Building A Successful Salon Career

There comes a time when we must realize that building a successful salon career requires more than technical skill. A ‘full book’ requires a great deal of time to accomplish and maintain. We would all be very lucky if it were just handed to us. I have seen many advertisements for nail technicians in the classifieds that state, “No clientele necessary.” Even so, one cannot guarantee ‘ready clients.’

Building a successful career requires hard work, dedication to perfection, continuing education, and a solid business plan. Many skilled technicians have failed to reach their goals because of other business factors not taken into account. Where do you want to start, and where do you want to be in 1, 5 or even 10 years? Do you wish to be a salon owner, a manufacturer’s educator, or the President of your own corporation? How do you plan to reach these goals? It is never too late to form a good solid business plan to guarantee your financial future. Let’s explore a few possibilities.


The most successful people I know do not consider wearing blue jeans and T-shirts in the workplace as appropriate dress. Yet, this seems to be the attire of choice in many of the salons I have visited. Why? It’s comfortable! As nail technicians, we sit all day long; therefore, wearing comfortable clothing is a top priority. The most comfortable jeans I found for long hours of sitting are Levi’s ‘Red Tag’ Loose fit. I still wear them – though I no longer wear them to work.

The clientele I wished to solicit and service were all professional executives. I could no longer put my comfort before my appearance because I quickly learned that playing the success ‘game’ meant dressing the part. These clients had money to spend, and did not mind spending it on looking good. They never appeared for appointments wearing anything other than professional clothing. This is not to say that I did not have clients who were casual dressers, because I did. However, my ‘jeans’ clients were either homemakers, or in a profession that required casual clothing. The term, “Professional Clothing” does not necessarily mean expensive suits or fancy dresses. It does, however, rule out jeans, T-shirts, shorts, or any other casual attire best suited for weekend wear.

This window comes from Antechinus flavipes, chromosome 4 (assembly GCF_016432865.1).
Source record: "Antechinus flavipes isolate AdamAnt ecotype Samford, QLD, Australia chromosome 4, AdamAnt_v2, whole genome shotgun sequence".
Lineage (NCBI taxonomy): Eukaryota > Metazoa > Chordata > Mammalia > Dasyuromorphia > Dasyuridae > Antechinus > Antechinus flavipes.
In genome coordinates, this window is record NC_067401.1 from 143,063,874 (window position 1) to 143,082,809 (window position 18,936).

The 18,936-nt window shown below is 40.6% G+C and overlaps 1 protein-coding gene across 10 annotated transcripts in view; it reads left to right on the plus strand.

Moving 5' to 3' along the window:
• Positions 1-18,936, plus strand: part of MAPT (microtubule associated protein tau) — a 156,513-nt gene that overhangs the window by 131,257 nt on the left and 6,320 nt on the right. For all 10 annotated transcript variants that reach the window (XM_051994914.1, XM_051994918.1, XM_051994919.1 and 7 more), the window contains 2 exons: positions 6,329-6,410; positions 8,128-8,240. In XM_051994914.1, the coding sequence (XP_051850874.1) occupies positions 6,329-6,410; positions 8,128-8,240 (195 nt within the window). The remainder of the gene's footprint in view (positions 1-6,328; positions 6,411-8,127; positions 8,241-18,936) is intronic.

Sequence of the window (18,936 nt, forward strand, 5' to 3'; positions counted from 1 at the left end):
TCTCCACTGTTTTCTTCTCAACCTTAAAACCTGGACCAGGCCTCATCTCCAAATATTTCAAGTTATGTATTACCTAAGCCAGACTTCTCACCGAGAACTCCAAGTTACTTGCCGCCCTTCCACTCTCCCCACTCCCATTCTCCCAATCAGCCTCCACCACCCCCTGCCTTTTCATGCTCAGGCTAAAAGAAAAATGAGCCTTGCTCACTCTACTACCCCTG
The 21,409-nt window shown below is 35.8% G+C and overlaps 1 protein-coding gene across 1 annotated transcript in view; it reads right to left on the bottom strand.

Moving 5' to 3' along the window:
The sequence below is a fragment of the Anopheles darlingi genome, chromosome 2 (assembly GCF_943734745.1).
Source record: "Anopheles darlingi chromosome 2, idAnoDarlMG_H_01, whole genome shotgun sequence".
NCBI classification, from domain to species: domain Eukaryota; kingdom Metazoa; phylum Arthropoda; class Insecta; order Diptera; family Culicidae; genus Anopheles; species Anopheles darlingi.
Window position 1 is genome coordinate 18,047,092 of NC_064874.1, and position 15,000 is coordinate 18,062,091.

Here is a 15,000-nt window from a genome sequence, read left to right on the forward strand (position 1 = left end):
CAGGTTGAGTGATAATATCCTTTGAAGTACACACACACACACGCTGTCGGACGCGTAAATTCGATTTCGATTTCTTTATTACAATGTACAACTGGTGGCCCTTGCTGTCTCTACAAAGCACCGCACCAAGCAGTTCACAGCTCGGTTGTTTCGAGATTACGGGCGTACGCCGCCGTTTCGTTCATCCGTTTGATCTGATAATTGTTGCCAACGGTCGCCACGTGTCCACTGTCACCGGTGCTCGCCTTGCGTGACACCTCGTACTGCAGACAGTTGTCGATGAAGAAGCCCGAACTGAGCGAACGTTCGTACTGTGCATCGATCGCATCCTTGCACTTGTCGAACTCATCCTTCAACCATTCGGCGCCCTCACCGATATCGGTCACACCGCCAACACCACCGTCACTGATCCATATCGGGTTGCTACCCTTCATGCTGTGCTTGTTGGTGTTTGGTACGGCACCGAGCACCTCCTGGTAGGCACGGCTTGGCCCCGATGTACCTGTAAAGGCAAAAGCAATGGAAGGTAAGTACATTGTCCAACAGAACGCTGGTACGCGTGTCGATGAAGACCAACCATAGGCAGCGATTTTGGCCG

What to wear to work? Opt to replace jeans with ‘Chino’ type slacks that offer the same level of wearability and comfort. You will find the cost factor to be comparable. If you like to wear shorts, which are understandably cooler during the heat of the summer, try replacing this casual look with a cool cotton skirt combined with a simple shirt. You might even enjoy wearing a simple dress that is cool and comfortable, yet easy to wear. Clothing that requires dry cleaning is not cost effective due to cleaning rates that make this type of material high-maintenance. When I changed my wardrobe from weekend casual to cool chic, I not only increased my confidence and self-esteem, but my clients were more receptive to my professional recommendations and bi-yearly cost of service increases. Just by altering my wardrobe, I exhibited the same type of professionalism as the clientele I sought to service. Developing a professional look and adopting a professional manner will aid in increasing your client base.

Successful Communication


Communication creates a bond between the service provider and client. Recognizing the client and calling her by name is the first link in creating a ‘feel good’ service atmosphere, and a long-term relationship. Acknowledge their presence within 60 seconds of their arrival in your salon. Should she be a new client, this is the available time frame in which to create an instant and positive impression. If you have a client information or consultation form, ask her to fill it out completely, then state that you will be with her shortly. Offer her something to drink, or direct her to the reading material, making her waiting time as pleasant as possible.

Building and maintaining a strong client base involves developing a solid ‘consumer relations attitude.’ There have been many times I have gone into salons to detail nail products, and not had anyone greet me. If I found a receptionist at the desk, I was usually greeted with a blank stare while she waited for me to state my reason for being there. If I had been a potential new client, I would not have felt very welcome. A person has about 60 seconds to make an impression before an opinion is formed. You are assessed in your actions, or lack of action, on your education, economic status, and even your intelligence, before the person will decide to do business with you. This is determined by the way you look and talk in that first crucial minute.